For Memorial Day: Remembering All the Fallen

by Michael C. Dorf

On this Memorial Day, I think it appropriate to remember not only those who lost their lives defending the United States against human enemies but the roughly one hundred thousand Americans who have thus far perished due to COVID-19. Some of those deaths were probably inevitable, but as the widely varied experiences of different countries show, a great many were not. And a recent study concluded that even short delays in imposing social distancing and quarantine measures resulted in tens of thousands of additional lives lost.

The dithering was bipartisan. NYC Mayor Bill de Blasio fatefully delayed closing the city's schools. It was already March when NY Governor Andrew Cuomo said that there was "a level of fear" of the coronavirus among even young healthy people "that is not connected to the facts." That was, as I wrote at the time in what now seems like an understatement, "wrongheaded and arguably callous." But if de Blasio, Cuomo, and other elected leaders of both parties were tragically late to act, they eventually came around and took measures to mitigate the catastrophe. By contrast, Donald Trump has, at every step, done almost the exact opposite of what one would want from a leader.

That fact is hardly surprising. Trump is a corrupt, ignorant, and lazy narcissist. But at least early in his benighted administration, occasionally a very competent high-ranking official with a soul (usually either National Security Adviser McMaster or Defense Secretary Mattis) would be able to steer Trump towards a sensible policy position. With nearly every such individual having left the administration, it ought to have been expected that Trump would find no pushback from his team of sycophants. Yet even I would not have predicted that Trump's advisers would push him towards the worst possible policy.

Nonetheless, at the urging of his economic team, Trump wanted to stop the measures to combat the spread of COVID-19 almost immediately after they went into effect. And that team was in turn influenced by the terribly wrong analysis of one of conservative/libertarian legal academia's leading lights: Richard Epstein--who initially predicted only about 500 US deaths and then corrected that number to a maximum of 5,000.

Note that the link I just provided goes to my initial column explaining what was wrong with Epstein's analysis, but the Epstein column itself temporarily disappeared from the Hoover Institution website where it was published. This is the link to Epstein's initial March 12 column:, and this is the link to his still-disastrously-wrong March 23 correction: Yesterday, if you followed either link you ended up at a completely unrelated 2012 column by Ben Wittes. Likewise, if you clicked on Epstein's most recent Tweet -- from April 20 -- you would be directed to a Hoover column by Epstein titled "The Governors' Coronavirus Stranglehold," (with the caption "Authoritarian decision-making has catastrophic consequences for the economy") but when I did that yesterday l ended up at the same Wittes column. And yesterday when I searched for "Richard Epstein" on the Hoover Institution website I ended up at Peter Thiel. The links have been corrected now, but it's unclear whether the misdirections were simply malfunctions or part of an effort to hide--but so far as I can tell, not to apologize for--Epstein's dangerous arrogance.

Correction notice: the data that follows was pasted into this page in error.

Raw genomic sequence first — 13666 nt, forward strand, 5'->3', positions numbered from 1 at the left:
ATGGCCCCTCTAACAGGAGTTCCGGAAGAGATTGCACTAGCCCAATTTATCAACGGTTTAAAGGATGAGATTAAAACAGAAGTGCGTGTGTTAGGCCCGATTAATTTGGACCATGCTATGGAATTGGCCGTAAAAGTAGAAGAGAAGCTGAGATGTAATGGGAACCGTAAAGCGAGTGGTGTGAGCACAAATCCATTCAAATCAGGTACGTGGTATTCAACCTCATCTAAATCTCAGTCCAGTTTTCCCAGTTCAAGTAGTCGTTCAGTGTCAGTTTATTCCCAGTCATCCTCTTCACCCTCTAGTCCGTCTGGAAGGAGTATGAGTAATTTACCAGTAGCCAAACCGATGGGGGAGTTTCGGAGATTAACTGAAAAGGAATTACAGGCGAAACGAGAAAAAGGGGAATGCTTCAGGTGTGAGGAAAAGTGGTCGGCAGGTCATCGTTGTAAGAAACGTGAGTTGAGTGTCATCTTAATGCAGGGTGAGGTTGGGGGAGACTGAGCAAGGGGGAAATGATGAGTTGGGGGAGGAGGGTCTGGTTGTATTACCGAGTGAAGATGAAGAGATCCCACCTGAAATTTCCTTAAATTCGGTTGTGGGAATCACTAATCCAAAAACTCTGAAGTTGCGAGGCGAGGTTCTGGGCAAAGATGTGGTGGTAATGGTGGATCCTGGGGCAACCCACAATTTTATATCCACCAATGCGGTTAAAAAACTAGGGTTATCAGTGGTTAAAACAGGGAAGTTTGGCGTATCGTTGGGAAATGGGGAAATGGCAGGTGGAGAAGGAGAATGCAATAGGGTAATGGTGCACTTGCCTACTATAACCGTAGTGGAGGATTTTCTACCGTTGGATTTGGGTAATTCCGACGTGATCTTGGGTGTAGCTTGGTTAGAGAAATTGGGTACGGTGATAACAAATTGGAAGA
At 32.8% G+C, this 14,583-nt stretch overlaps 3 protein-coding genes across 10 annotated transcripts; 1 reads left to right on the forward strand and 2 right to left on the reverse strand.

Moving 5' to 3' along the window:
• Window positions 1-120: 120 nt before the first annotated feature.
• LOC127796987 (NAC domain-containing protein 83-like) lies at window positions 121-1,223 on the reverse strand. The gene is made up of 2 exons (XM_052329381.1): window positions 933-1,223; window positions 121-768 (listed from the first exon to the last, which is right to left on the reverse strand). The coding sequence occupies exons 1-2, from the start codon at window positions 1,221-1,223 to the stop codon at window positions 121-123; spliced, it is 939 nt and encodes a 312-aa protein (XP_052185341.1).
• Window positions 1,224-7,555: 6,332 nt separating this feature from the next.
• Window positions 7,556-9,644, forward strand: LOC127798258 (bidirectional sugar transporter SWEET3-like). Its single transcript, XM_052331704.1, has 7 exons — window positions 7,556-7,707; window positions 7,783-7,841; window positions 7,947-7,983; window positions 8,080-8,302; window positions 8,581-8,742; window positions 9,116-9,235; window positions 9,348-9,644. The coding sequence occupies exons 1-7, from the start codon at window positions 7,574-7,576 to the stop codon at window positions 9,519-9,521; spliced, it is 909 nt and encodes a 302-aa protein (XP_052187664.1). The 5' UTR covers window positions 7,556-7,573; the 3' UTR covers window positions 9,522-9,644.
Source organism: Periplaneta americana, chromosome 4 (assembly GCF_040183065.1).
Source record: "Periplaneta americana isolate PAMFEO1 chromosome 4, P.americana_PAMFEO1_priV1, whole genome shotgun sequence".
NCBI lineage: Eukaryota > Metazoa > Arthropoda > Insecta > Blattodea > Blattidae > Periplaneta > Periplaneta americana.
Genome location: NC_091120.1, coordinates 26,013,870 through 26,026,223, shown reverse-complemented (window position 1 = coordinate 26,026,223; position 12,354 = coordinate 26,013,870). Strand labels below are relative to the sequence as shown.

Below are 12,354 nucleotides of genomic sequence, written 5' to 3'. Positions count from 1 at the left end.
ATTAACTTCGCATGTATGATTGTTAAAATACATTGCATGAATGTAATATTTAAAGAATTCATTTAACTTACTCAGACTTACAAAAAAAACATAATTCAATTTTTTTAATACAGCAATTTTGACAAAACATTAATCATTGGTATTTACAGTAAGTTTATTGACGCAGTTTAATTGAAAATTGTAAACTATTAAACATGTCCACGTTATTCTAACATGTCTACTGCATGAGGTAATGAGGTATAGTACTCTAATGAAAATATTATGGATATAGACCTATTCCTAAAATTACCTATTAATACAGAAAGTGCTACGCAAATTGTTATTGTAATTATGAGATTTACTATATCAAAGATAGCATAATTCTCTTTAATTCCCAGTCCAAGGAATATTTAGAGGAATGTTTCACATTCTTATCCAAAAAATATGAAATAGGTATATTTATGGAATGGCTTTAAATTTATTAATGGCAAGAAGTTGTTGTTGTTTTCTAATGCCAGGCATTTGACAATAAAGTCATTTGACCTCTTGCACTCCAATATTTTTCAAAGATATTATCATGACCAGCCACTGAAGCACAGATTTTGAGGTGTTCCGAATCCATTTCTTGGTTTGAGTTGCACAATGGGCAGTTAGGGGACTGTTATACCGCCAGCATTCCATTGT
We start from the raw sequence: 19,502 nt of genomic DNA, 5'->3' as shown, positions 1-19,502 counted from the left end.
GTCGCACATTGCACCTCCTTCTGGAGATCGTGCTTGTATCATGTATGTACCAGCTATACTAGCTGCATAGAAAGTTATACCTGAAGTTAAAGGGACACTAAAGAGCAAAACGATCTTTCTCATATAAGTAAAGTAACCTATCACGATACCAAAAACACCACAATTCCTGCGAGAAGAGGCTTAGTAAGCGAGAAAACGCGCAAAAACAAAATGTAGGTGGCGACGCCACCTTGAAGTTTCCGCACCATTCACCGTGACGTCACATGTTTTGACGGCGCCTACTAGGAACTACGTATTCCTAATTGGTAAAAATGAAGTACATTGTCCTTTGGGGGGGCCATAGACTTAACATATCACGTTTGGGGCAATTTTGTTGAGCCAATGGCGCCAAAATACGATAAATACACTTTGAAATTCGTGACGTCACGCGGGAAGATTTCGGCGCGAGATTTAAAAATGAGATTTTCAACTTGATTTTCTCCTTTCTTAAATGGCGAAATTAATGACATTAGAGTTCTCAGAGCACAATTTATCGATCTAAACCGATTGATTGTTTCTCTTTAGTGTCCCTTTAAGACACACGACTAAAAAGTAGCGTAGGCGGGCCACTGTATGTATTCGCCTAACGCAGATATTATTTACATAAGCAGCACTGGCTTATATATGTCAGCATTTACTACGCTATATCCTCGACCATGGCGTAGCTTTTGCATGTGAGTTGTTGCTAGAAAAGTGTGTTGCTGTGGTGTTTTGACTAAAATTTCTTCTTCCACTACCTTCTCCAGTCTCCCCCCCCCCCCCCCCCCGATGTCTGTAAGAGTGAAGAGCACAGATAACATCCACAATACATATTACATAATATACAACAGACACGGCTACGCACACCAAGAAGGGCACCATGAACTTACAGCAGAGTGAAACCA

Epstein's even temporary disappearance from the Internet would be a positive development if it heralded the wider discrediting of the awfulness of economists and wannabe economists. Unfortunately, as Prof Buchanan has noted in two recent columns (here and here), the supply of awful economists is robust enough that they can absorb Epstein's loss without substantially diminishing in awfulness.

I hasten to add that--as I acknowledged in my first critique of Epstein's terrible epidemiology--the economic costs of the measures taken to combat the spread of COVID-19 are real and enormous. What has been so galling about the analysis of Epstein and his ilk is not that they have pointed to the costs of social distancing, stay-at-home orders, and other economy-slowing public health measures. It's that they have thought it necessary to gainsay the life-saving benefits that occasion those costs.

Different reasonable adults can sometimes tally up the same list of costs and benefits and reach different conclusion. Only children and those who are either psychologically arrested in early childhood (like Trump) or in the grip of a childish ideology (like Epstein's libertarianism) believe in magic in which there are no tradeoffs.

We can and should grieve along with those who have lost loved ones even as we also care deeply about--and urge Republicans to stop blocking legislation that would provide desperately needed help for--those who have lost income.

N.B. The foregoing column has been updated to reflect the changed status of the links on the Hoover Institution website.